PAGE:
I’ve been trying to broaden the scope of the debate on this blog for two or three years, helped by David Pitt-Watson, Kevin Wesbroom, Con Keating ,Will Aitken,John Cockerton and those in my organisation such as Derek Benstead who understand the key concepts of risk-sharing, economies of scale and pooling.
On the other side of the debate are those conscious of the risks of CDC going wrong. They include John Lawson of Aviva and many within the insurance industry who inform the ABI’s trenchantly held position that CDC presents more problems than it answers.
There is a third voice, yet to be heard in this debate, but one that is more important than either the politicians, or the academics or the actuaries. It is the voice of those not connected with the financial services industry other than being dependent on it for the delivery of a decent retirement income.
Whether you like her or not, Ros Altmann is the spokesperson for this silent majority.
In my discussions with Ros over this, I am pretty clear of her views.
Firstly, she knows annuities are broken and she speaks for middle England in demanding an alternative to the current system of annuitisation which is failing at a number of levels.
Ros also knows that from an economic perspective, CDC is a more efficient way of redistributing savings from one life stage than another.
What Ros has not as yet done is find a way to articulate how CDC become a mainstream of pension provision as it is in the Netherlands and parts of Scandinavia, Jersey and other outposts of funded pensions!
The acid-test for CDC is whether it can get the traction with the readers of the Daily Mail,Express, Telegraph and Mirror who form her core constituency. Leave aside the Liberal and not so liberal academics, is there a way for Ros and others to bring CDC to the people in a way that neither creates over-expectations of return or misunderstanding of the risk?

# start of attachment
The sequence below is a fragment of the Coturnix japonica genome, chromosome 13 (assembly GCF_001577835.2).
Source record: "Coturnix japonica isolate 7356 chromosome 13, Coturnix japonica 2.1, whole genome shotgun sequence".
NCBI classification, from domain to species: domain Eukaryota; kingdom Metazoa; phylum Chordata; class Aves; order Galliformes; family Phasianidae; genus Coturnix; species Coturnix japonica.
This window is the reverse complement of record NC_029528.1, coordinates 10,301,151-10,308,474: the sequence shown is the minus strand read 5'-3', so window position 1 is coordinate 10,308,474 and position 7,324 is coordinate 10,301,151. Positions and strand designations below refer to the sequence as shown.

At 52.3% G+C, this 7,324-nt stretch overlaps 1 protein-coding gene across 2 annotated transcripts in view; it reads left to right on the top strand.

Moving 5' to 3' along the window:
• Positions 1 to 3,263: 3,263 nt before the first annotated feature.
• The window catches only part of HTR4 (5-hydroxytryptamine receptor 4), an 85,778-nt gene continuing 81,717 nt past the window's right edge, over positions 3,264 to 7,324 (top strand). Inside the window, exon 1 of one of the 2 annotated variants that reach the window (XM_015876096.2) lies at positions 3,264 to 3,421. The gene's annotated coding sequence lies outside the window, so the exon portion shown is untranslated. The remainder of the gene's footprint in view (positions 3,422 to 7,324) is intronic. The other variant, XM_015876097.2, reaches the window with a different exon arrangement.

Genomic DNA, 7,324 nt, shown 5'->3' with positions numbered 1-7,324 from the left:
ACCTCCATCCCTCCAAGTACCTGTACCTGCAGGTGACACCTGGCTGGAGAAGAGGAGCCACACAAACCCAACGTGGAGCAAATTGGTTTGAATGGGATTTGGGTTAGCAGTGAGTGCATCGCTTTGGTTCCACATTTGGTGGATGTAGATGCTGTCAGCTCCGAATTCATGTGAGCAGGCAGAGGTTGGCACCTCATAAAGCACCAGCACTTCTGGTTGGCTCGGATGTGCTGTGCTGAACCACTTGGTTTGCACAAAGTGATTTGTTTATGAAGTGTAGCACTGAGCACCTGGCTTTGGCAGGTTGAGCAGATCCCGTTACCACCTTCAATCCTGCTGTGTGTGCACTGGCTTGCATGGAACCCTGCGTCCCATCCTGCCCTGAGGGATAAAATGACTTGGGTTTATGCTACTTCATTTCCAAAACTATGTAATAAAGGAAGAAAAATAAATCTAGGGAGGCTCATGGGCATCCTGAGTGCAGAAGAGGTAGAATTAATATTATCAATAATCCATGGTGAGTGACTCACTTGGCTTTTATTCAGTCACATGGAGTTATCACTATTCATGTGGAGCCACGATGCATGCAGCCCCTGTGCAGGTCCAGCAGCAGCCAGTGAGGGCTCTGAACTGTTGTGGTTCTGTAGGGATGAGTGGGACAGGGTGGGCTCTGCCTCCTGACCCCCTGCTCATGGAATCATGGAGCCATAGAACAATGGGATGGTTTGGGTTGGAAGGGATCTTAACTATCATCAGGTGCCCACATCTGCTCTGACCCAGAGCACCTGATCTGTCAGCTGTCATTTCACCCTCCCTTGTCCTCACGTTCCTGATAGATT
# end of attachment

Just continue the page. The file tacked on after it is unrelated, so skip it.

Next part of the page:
I believe there is, but I do not think that the general British public are prepared to invest heavily in the mechanics of CDC. Instead, the debate will be conducted in terms of risk and reward and the key question will be one that I posed in Professional Pensions last week
HOW MUCH CERTAINTY DO WE NEED?
Of course this debate is nothing new, it was the debate we never properly had about with and non-profit endowments, it is the debate that should have been had between Equitable Life and its policyholders and it is a debate that surrounds much of banking.
There is an efficient frontier between risk and reward. I suggest that guaranteed annuities produce too little reward and take away too much risk, individual drawdown sits on the other side of the frontier.
If we can organise CDC as the Dutch and Danes have, we will realign pensions with the needs of ordinary people. But that process of organisation depends on a degree of engagement with the terms of the debate.
This little blog cannot do that, we need the amplification of Ros, Martyn and Paul Lewis and those other broadcasters whose eyes are on the prize. The prize is a happier Britian in retirement and to win it , we need both the right pension system and confidence among those that use it- that it works.